An unspecified "hydraulics issue" is cited as the cause of a tower crane carrying a 13,000-lb load getting stuck in midair earlier today, Oct. 7, resulting in the closure of a midtown Manhattan street. The crane's block was stuck 400 ft above ground at the 157 W. 57th St. site and was manually lowered without incident at around 3:30 p.m., says an Office of Emergency Management spokeswoman.
The street has been reopened to traffic, but the Dept. of Buildings (DOB) has issued a partial stop-work order at the site, says a DOB spokeswoman. The investigation is ongoing, she adds.
The incident occurred at the site of Extell Development Corp.'s luxury, residential tower project, the same site where a crane did not properly "weather vane" and was left dangling during Superstorm Sandy last October.
In today's incident, an 800-ft crane was in the process of being removed when its hoisting equipment "sustained a malfunction," Lend Lease, construction manager, said in a statement. "All safety systems worked as designed," it added. "With safety as the priority, the team expedited bringing in an additional crane mechanic prior to starting the backup lowering process."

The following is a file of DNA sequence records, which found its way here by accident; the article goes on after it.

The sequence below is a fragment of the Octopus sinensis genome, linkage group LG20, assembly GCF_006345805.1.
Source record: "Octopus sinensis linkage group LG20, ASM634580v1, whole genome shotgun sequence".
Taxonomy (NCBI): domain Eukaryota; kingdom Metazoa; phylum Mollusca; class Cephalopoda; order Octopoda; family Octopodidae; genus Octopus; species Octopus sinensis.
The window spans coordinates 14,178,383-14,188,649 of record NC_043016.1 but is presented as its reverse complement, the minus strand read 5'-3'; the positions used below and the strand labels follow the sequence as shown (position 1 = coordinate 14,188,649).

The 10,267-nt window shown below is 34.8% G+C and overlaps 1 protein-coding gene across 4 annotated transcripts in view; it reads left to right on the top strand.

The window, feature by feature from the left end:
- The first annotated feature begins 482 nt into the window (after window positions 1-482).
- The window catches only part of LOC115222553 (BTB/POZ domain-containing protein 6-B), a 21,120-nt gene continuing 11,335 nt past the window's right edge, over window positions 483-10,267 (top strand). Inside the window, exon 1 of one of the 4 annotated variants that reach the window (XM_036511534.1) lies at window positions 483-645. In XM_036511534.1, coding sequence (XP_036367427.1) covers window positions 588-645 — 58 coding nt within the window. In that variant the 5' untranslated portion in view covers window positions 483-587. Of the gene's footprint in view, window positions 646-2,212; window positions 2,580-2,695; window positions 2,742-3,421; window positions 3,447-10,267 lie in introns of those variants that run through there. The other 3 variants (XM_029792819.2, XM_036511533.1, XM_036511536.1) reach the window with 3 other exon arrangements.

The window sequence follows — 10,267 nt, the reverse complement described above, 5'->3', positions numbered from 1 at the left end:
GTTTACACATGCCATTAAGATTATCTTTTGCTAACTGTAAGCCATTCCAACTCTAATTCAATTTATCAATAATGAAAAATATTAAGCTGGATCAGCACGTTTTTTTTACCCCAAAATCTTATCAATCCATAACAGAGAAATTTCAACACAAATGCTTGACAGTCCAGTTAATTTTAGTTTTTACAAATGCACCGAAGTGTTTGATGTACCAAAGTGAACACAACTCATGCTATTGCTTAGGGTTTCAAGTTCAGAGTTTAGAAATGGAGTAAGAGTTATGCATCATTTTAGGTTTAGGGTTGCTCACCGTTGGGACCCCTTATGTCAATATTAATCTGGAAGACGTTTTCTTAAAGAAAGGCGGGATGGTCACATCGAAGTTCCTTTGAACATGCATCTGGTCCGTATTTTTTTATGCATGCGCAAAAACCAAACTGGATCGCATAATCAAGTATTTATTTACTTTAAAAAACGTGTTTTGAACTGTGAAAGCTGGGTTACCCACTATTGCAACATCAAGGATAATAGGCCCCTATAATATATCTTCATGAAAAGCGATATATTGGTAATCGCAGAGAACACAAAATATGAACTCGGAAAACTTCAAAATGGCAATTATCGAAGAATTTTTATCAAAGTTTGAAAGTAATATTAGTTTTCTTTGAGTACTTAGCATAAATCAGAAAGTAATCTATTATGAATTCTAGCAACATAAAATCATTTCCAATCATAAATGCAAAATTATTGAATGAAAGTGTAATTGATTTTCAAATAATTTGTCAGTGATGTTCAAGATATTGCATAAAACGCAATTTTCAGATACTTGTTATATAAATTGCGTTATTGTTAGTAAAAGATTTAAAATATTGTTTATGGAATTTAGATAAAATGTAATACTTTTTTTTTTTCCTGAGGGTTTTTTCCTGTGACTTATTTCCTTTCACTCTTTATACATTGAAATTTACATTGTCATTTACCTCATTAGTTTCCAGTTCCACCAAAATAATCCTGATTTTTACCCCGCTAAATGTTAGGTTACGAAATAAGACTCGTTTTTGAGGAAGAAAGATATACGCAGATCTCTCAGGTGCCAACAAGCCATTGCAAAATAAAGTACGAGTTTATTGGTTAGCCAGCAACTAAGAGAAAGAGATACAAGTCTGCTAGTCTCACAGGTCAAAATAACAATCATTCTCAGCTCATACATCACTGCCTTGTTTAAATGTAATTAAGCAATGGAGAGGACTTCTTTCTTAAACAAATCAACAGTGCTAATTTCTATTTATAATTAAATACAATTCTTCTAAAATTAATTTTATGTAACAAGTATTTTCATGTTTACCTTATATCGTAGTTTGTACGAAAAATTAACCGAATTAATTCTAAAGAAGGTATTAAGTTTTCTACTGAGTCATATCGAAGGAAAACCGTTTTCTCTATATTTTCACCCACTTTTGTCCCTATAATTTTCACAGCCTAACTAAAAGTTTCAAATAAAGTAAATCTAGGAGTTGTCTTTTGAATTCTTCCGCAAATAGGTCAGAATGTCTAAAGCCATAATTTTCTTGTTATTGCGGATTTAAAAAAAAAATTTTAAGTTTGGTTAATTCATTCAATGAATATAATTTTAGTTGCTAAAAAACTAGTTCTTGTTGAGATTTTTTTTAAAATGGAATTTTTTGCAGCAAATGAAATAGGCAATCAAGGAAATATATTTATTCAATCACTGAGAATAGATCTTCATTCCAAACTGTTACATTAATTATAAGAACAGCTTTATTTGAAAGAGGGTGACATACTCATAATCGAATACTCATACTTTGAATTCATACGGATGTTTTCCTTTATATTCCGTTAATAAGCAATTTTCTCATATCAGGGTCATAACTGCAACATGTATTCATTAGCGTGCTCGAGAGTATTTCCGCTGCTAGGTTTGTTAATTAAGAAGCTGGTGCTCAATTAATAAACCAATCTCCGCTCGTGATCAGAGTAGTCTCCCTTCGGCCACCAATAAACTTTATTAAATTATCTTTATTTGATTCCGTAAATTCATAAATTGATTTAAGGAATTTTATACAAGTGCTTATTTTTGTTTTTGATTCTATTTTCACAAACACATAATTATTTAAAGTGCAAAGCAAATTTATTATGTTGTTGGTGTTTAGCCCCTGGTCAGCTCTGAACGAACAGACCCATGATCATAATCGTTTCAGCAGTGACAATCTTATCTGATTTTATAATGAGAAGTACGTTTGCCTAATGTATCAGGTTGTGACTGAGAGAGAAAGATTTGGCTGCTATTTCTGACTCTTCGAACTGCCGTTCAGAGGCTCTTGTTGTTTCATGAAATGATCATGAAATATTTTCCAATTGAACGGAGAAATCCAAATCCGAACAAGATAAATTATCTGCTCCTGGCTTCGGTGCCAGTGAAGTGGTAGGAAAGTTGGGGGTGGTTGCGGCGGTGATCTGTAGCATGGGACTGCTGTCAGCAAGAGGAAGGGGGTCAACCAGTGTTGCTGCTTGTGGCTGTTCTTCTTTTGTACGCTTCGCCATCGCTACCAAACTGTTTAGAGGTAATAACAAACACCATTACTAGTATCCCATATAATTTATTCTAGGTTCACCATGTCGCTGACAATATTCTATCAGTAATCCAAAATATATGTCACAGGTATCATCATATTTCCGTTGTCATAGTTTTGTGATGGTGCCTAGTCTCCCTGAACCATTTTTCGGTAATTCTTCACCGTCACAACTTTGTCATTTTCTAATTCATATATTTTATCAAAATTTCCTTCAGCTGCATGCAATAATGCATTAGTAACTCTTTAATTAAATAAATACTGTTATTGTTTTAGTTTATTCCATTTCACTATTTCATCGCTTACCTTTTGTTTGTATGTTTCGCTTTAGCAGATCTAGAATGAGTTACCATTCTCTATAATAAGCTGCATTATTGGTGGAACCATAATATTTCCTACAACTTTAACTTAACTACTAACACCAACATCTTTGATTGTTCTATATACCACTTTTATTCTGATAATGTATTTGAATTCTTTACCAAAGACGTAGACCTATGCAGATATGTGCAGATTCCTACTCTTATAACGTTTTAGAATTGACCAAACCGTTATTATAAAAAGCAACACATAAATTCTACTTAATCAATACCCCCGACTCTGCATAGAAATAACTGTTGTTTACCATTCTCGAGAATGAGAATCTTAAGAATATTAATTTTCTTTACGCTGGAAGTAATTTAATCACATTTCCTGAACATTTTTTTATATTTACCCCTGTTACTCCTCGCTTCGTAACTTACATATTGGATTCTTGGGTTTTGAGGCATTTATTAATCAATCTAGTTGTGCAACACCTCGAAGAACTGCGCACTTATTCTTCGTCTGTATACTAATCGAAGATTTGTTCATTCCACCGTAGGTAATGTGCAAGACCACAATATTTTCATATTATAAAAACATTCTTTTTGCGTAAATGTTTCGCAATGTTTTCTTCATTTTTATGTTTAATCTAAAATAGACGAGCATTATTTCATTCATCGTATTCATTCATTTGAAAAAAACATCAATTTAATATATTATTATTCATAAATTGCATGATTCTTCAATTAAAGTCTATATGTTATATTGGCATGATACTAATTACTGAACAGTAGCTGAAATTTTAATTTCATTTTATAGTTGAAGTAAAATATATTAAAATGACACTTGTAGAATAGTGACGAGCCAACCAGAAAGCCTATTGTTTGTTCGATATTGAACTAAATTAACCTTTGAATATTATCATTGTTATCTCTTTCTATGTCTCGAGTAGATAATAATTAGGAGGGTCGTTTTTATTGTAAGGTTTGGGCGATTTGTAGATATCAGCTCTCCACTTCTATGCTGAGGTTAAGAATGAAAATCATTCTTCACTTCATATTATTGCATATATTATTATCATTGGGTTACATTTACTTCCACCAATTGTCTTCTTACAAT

The Favelle Favco Model 440 crane was carrying a yellow concrete balancing block when it got stuck, a Lend Lease spokesman says.
The incident occurred around 9:30 a.m. The New York Police Dept. says it responded to the scene at 11:25 a.m., closing the street between 6th and 7th avenues.
The incident comes as the DOB issued an advisory for contractors to secure sites in advance of today's expected thunderstorms with winds up to 40 miles per hour.
Last October during Sandy's high winds, a luffing jib flipped backward on a 1,000-ft-tall Favelle Favco-brand crane at the building, which is targeted for completion this year.
(This story has been updated to include the latest information from Lend Lease, DOB and OEM.)